Sunday, January 09, 2011

The More Things Change ...

A recent NYT article discusses the perils of going to law school, accumulating debts, and then being unable to get the sort of job that will pay them off. Part of its explanation is misrepresentation by law schools of how well their graduates can be expected to do, but it suggests that much of the fault is with the students. Even if they know that most law school graduates do poorly, each student believes that he is the exception, that when he graduates he will end up with one of the handful of really good jobs. Relevant quotes:
"Independent surveys find that most law students would enroll even if they knew that only a tiny number of them would wind up with six-figure salaries. Nearly all of them, it seems, are convinced that they’re going to win the ring toss at this carnival and bring home the stuffed bear"

"“This idea of exceptionalism — I don’t know if it’s a thing with millennials, or what,” she says, referring to the generation now in its 20s. “Even if you tell them the bottom has fallen out of the legal market, they’re all convinced that none of the bad stuff will happen to them."
Which reminded me of an earlier discussion of the same issue:
"The lottery of the law, therefore, is very far from being a perfectly fair lottery; and that, as well as many other liberal and honourable professions, are, in point of pecuniary gain, evidently under-recompensed. Those professions keep their level, however, with other occupations, and, notwithstanding these discouragements, all the most generous and liberal spirits are eager to crowd into them. Two different causes contribute to recommend them. First, the desire of the reputation which attends upon superior excellence in any of them; and, secondly, the natural confidence which every man has more or less, not only in his own abilities, but in his own good fortune.


The contempt of risk and the presumptuous hope of success are in no period of life more active than at the age at which young people choose their professions."
Adam Smith, The Wealth of Nations, 1776.


P.S. Apropos of an earlier post, it occurs to me that the Smith quote could be taken as an early example of behavioral economics.


At 12:15 PM, January 09, 2011, Blogger blink said...

I think the takeaway is that the practicing law is more like playing professional sports or acting than traditional professions. Alas, the social value of the efforts of those playing the "law tournament" is probably less than for entertainment.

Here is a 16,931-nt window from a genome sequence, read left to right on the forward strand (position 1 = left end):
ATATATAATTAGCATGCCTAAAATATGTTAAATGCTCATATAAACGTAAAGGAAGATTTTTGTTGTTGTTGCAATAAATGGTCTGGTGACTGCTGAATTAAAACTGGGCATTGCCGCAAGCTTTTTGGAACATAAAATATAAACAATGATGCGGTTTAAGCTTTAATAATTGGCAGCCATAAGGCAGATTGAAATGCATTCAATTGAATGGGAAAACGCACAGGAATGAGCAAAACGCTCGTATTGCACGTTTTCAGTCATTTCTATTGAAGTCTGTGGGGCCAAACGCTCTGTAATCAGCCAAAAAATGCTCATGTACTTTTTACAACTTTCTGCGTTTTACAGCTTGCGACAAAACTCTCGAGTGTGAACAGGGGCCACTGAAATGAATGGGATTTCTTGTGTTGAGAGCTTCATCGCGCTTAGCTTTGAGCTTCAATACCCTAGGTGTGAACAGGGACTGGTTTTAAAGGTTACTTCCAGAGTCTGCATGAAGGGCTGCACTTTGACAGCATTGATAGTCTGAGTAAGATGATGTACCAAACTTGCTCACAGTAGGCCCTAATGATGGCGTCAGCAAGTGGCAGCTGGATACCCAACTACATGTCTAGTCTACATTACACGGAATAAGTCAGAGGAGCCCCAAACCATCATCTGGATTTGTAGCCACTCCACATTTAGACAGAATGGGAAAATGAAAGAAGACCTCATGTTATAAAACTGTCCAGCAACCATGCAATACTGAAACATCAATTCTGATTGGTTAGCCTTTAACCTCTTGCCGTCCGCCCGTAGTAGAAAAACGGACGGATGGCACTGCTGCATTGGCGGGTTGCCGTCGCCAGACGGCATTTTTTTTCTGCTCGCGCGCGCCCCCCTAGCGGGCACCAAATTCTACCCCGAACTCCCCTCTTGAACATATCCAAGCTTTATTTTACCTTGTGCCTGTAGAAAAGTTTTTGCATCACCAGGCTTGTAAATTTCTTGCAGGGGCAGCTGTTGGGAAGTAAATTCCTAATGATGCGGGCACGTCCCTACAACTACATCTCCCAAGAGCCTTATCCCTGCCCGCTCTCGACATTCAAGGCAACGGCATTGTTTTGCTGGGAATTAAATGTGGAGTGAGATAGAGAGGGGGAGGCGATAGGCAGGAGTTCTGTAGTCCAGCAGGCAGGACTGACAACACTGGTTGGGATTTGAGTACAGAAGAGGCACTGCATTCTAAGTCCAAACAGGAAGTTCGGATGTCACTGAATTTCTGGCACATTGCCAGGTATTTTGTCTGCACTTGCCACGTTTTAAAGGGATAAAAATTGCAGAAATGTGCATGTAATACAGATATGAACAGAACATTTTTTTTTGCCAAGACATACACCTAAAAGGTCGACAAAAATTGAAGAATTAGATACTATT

At 12:52 PM, January 10, 2011, Blogger Unknown said...

The job market is even worse than that. I hear some law schools would prefer to hire people with PhDs in physics to teach, rather than actual lawyers. :)

At 1:37 PM, January 10, 2011, Blogger jimbino said...

Think how empty the law schools would be if they required competency in math, physics or engineering as prerequisites!

If it weren't for the state-sponsored monopoly, law would be held in lower disregard than it already is.

At 7:47 PM, January 10, 2011, Blogger Andrew Deming said...

I thought about this article, and why people choose to go to law school, in a framework from a book I read 10 years ago while selling used cars.

The Weapons of Influence from Robert Cialdini:

1. Reciprocation – not applicable.

2. Commitment and Consistency – This seems like it could be applicable. Being a lawyer and going to law school is likely something that one would tell friends and family that they are going to do, probably while they are still in high school or undergraduate school. It can be hard to reverse course after publicly stating a preference like that.

3. Social Proof – Apparently many people are still signing up to go to law school. How can so many people be wrong, right?

4. Liking – not applicable, at least not from my personal experience.

5. Authority – If the law schools list off a bunch of metrics about the distribution of employment for law school graduates, you will likely tend to believe them, and perhaps (?) not question their statements as much as you should. They are a law schools, and they are approved by the ABA!

6. Scarcity – There certainly doesn’t seem to be a lack of supply of lawyers or law school students, so this is likely not applicable.

In the end, perhaps this whole process (going to law school and paying off the loans) might be a painful reminder for many of these students to ask good questions and read the fine print.

Or we could continue creating more and more statutes and regulations, thereby increasing the demand for lawyers' talents by the rest of us to get on with our day-to-day lives.

At 3:21 AM, January 12, 2011, Anonymous Anonymous said...

Why on earth would you want maths or physics as a prerequisite for law!?

At 8:09 AM, January 13, 2011, Anonymous Anonymous said...

There is only one reason for the abundance of law school students, and that is the economy. Most helicopter parents prefer to pay for law school for their unemployed recent graduated child; it's that simple.

At 12:56 PM, January 14, 2011, Anonymous Anonymous said...

"Nearly all of them, it seems, are convinced that they’re going to win the ring toss at this carnival and bring home the stuffed bear"

I'm not sure I understand the point of this. Isn' this true of authors? athletes? actors? (And I'm not even out of the As.) Lawyers aren't smarter or wiser than anyone else.


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